The thing about my brothers and I and our career—at the beginning, we were dropped by our first label and we had to make that decision whether we wanted to continue, whether or not our passion would drive us to that point. We were much more inspired, had a lot more to say, and thankfully we pressed on and have had an amazing journey since then. It’s all about continuing to press on, finding your passions, and finding other people who are passionate as well.
Who do you look up to in the music industry?
I admire Paul McCartney, and have had the opportunity to meet him a few times. He’s an incredible guy and an incredible musician and songwriter and performer. Stevie Wonder is also another one I’m thrilled to have met and spoken with and performed with, actually. Just another amazing person and such an incredible talent.
I love great music and have no real favorite genre or anything that I listen to exclusively. Great music is always on my iPod. Right now, I’m listening to the Adele record. I love that. And I know everybody is, but it’s really great. NeedToBreathe—I love NeedToBreathe. I’m really digging Fleetwood Mac, I just think they’re awesome. I met Mick Fleetwood in Hawaii on vacation earlier this year and he’s… well, extremely tall.
The one mentality I’ve always tried to have is that no matter what stage in your career that you are in as a musician or a performer or a songwriter or whatever, there’s always more to learn. People that have been doing this for 20, 30, 40, 50, 60 years would say as long as you have an open mind, there’s always more to learn.
I’ve learned some in my 10 year career now in both the theater world and recording music. I’ve been blessed to learn quite a bit and I plan to learn even more. Of what i have learned, I’m excited to share with someone who’s just breaking into it now and wants to have a long career in music and wants to continue to grow himself.
What do think about the resurgence of boy bands?
I think Europe has never let it go; it’s never been out of the spotlight there. America is taking on the European mentality. There’s a band called The Wanted that I think is fantastic. I loved their music when i was over there in March or April this year, and I saw their videos and was like, “These guys are great.” I’m all for them making a transition over there. As far as One Direction goes, and Mindless Behavior and all the other bands, I’m all for it and if there’s ever an opportunity to work with them, that’d be great. At the end of the day, I love pop music and always have. There’s something to be said about a great pop song. It’s great to see that people are into it.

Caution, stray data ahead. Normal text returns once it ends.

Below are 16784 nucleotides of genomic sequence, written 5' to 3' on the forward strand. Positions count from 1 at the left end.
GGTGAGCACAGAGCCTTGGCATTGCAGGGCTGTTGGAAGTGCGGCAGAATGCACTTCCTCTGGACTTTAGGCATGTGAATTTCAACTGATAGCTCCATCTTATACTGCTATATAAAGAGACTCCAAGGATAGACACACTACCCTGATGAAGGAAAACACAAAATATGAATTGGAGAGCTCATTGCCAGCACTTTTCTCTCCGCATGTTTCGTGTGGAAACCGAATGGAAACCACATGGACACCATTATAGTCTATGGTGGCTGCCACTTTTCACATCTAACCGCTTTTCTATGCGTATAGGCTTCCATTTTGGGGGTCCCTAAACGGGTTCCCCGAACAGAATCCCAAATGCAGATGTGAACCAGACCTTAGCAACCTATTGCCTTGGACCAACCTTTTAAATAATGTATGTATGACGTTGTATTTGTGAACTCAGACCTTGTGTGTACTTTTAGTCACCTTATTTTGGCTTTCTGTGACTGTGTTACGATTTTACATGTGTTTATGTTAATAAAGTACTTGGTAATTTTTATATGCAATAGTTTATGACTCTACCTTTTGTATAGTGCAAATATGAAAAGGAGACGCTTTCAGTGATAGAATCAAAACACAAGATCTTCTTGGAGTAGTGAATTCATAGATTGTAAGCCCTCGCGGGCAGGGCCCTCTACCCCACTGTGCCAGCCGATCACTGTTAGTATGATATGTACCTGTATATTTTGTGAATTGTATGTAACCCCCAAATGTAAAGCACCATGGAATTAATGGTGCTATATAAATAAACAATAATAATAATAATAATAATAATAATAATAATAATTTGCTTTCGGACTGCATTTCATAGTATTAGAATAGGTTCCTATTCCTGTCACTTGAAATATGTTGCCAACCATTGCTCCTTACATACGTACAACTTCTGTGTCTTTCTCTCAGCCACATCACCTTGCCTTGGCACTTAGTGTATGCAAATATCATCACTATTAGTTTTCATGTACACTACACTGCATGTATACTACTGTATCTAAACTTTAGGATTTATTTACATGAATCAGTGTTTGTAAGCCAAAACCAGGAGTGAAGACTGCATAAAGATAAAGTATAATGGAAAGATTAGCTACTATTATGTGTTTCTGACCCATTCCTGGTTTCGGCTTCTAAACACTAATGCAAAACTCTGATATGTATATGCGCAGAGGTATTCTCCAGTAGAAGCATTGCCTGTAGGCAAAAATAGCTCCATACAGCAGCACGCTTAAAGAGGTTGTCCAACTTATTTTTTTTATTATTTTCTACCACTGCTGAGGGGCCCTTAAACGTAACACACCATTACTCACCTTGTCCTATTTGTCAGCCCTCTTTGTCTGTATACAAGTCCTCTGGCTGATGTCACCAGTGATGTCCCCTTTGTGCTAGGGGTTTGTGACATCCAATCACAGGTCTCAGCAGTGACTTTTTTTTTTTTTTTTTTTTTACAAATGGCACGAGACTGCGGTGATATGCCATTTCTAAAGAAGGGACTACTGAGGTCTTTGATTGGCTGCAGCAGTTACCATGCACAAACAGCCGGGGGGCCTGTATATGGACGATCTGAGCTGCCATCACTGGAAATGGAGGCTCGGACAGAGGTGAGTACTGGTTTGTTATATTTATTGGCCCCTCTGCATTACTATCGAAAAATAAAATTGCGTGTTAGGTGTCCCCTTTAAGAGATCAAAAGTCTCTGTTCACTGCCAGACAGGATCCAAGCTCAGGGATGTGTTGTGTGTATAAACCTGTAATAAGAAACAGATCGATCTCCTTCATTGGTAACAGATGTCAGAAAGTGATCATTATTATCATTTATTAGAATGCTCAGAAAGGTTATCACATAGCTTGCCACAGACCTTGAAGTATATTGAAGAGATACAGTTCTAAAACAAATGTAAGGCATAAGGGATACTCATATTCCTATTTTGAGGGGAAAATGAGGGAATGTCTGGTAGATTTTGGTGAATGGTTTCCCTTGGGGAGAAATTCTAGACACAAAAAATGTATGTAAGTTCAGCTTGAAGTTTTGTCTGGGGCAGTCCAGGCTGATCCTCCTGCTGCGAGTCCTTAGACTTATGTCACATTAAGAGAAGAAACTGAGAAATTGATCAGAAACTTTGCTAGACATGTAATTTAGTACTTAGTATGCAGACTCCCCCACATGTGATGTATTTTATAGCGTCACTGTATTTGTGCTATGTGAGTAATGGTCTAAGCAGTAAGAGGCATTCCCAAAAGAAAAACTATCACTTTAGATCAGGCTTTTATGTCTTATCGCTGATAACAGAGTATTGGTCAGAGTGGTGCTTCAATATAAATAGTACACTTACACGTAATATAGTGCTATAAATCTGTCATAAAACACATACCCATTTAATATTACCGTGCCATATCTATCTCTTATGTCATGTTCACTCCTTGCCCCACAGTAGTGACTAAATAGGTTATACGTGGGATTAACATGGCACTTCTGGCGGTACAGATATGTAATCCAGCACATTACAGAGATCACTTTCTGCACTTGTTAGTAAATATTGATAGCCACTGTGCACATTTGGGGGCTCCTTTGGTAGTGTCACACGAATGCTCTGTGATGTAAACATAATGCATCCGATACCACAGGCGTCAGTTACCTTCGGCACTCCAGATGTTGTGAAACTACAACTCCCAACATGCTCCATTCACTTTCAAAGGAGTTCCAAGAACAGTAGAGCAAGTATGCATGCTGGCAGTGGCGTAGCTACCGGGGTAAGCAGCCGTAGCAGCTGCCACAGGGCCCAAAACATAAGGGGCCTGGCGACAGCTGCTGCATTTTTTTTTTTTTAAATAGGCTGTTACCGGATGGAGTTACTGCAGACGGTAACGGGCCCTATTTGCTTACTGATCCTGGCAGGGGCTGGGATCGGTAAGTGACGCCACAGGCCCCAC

What’s your favorite show right now?
I love television, but all of the shows that I love get canceled. I loved Heroes; it got canceled. I loved Flash Forward, and it got canceled. I loved this show seven or eight years ago called Jack and Bobby. I loved Jack and Bobby, it was so good, and then it got canceled. I try not to actually like TV shows anymore because it ruins it for everyone. Of the shows out right now, I’d say Modern Family is just awesome and it would be cool to be part of it in some way.
The end of the year is quickly approaching. What’s your New Years’ resolution?
I made a resolution in 2010 to stop drinking Diet Coke and I haven’t had Diet Coke since then. I think it was the best life change I’ve ever made, because I drank quite a lot of it. As far as new resolutions go… I’m just going to stick with my Diet Coke.
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Now that guys like Harrison Ford, John Travolta, Brad Pitt, and Orlando Bloom have settled down, it’s time for a new crop of young actors to take Hollywood—and the ladies—by storm. These guys make teenage girls swoon, inspire directors to take note and most importantly, have the acting chops to back up their heartthrob statuses.
In the September issue of VMAN, The Archetype Issue, the magazine crowns a group of young, talented newcomers as Hollywood’s next big heartthrobs.
Logan Lerman, who plays D’Artagnan in this fall’s“The Three Musketeers” and the starring role in next year’s anticipated “The Perks of Being a Wallflower,” is one of the young actors who made the list.